Right now, internship relocations for next summer probably seem very far away. At this time of year, you’re probably travelling to career fairs, starting to identify potential candidates for intern roles, and maybe even scheduling a few interviews.
Intern relocations are secondary to active recruiting activities, which makes sense. You have to hire interns before you can relocate them. However, before you know it you’ll be sending out offer letters and preparing internal teams for the arrival of the latest wave of interns.
Will you be ready?
Even though it seems early to be planning intern relocations, preparing now will result in smoother relocations when it does come time to move your interns.
There are obviously many steps that can only be completed after you’ve hired your interns, but here are a few critical planning tips that will set your program up for success — before you’ve even interviewed your first candidate.
1. Review and Update Your Intern Policy
At the core of any relocation program—full time or intern—is the relocation policy. Whether your business operates with a set of guidelines or a formal relocation policy, now is the time to review last year’s intern relocation benefits. Identify what worked, what didn’t work, and any new changes you want to introduce. Metrics to consider include intern satisfaction scores, cost, and time spent administering the program.
Typically, short-term housing is the core component of an intern relocation policy. Unlike full-time relocations, new hires are only relocating for a limited amount of time and therefore usually don’t have as many belongings or personal items to move to the new location. However, they do need somewhere to live for their 2-3 month internship period. Identifying and securing housing can be difficult (especially for those not familiar with the area) which is why short term housing has become the most critical relocation benefit for interns.
That said, your approach to short-term housing will probably be a key driver of your metrics. If you find your relocation program has room for improvement, consider one of these two policy options to help improve your program:
1) Fully paid short term housing, or
2) Lump sum to supplement housing costs and resources to assist with the housing search.
Whatever you decide, it’s best to have your policy finalized before offer letters go out, especially if you refer to the policy in offer letters. Candidates who would have to relocate for the internship will undoubtedly have questions about the assistance they receive and you want to make sure you’re able to quickly and easily answer these questions.
2. Identify Relocation Suppliers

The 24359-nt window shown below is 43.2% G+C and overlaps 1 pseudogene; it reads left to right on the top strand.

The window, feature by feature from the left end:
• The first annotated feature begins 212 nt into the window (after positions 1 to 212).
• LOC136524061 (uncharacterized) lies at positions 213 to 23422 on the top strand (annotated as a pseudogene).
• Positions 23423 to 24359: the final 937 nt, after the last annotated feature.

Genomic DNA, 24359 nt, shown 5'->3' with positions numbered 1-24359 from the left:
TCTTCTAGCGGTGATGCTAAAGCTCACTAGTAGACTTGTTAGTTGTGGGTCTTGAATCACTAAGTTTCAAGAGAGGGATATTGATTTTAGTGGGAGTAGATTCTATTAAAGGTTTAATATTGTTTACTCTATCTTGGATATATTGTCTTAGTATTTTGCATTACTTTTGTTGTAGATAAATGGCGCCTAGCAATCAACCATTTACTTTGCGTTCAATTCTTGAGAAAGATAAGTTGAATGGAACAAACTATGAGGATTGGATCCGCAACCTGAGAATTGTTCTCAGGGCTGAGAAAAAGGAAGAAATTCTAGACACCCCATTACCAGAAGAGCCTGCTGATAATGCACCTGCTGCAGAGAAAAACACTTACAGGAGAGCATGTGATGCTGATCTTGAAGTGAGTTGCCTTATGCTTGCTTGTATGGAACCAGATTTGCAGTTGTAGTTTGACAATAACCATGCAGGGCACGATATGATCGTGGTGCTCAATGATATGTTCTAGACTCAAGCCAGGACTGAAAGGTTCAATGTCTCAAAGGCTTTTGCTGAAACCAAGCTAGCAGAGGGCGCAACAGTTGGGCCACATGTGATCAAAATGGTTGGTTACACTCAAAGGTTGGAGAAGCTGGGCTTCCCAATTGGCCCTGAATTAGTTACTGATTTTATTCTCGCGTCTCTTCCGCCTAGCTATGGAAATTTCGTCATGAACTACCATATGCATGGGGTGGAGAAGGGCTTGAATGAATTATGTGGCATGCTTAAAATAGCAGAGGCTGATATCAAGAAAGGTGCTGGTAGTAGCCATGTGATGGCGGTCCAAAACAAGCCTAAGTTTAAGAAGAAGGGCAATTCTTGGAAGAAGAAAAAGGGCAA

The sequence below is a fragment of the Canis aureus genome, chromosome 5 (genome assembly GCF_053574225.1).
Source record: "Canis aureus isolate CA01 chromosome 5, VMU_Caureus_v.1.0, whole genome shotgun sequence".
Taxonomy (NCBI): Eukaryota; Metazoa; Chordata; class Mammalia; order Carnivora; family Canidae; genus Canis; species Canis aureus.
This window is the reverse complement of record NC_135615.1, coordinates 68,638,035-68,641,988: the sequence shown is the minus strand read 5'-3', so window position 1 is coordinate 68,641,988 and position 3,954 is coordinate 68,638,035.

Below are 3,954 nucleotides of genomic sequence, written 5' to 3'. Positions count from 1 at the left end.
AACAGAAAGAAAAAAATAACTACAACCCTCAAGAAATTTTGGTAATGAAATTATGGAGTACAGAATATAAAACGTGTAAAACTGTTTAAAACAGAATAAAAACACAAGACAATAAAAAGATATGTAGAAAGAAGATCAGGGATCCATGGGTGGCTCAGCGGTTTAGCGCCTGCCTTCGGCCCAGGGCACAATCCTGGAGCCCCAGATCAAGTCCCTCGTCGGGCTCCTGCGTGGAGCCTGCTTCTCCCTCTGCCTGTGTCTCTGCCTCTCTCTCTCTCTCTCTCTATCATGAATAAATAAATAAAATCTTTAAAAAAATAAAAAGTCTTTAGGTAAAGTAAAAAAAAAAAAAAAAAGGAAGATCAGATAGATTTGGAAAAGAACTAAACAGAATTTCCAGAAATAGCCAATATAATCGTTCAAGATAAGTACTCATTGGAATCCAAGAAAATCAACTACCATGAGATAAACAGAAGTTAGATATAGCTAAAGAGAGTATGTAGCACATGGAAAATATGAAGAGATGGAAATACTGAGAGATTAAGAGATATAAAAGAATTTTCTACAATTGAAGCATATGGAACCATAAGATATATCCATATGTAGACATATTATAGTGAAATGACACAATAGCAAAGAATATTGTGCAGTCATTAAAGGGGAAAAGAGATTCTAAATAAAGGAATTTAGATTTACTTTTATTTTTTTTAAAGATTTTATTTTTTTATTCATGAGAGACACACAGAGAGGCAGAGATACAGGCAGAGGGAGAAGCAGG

Once you’ve decided which benefits will be offered to relocating interns, it’s important to make sure you’ve identified the suppliers you’ll be working with to deliver those benefits. Your suppliers can range from a short-term housing provider to a travel agent or a small shipment partner. Whether you are working with one partner or many, consider working with a third party who can help you manage these suppliers and add additional value to the relocation experience.
Let’s use short-term housing as an example. Offering fully subsidized short term housing is one of the most valuable benefits you can offer interns, but it requires finding a housing partner, securing units at the right time, and ensuring the interns are taken care of throughout their stay. A third party who specializes in relocation can help you source providers, secure units, and manage the experience throughout their stay.
Whether you’re working with one third party who manages all supplier relationships or are working with multiple partners, make sure you are aligned on the plan for the upcoming intern year. For instance, you’ll want to establish housing criteria and expectations now so that all parties are prepared to execute when the time comes to find and secure housing.
3. Train Your Recruiters
After you’ve finalized your relocation policy, you should plan to train your recruiters who will be interfacing with intern candidates. Even if you decide not to change your relocation policy at all, it’s important to give your recruiters a refresher on the company’s intern relocation program.
When training about the relocation program, be sure to inform recruiters who’s eligible for benefits and what those benefits include. Candidates who are serious about the internship will likely have questions about relocation assistance, and you want to make sure your recruiters are prepared with the answers. This reduces the back and forth between your team and talent acquisition and contributes to a positive perception of your company by the candidate.
In fact, being armed with information about the company relocation policy can even be a helpful recruiting tool. Many college students desire a summer experience that’s away from their home town or city. Proactively speaking about the relocation program can help attract talent to your company’s summer program.
It’s never to early to start planning for relocations and these tips will help you lay a strong foundation for your upcoming intern relocations. Taking the time to prepare now will reduce the amount of work required later in the year and helps ensure your interns have a great experience.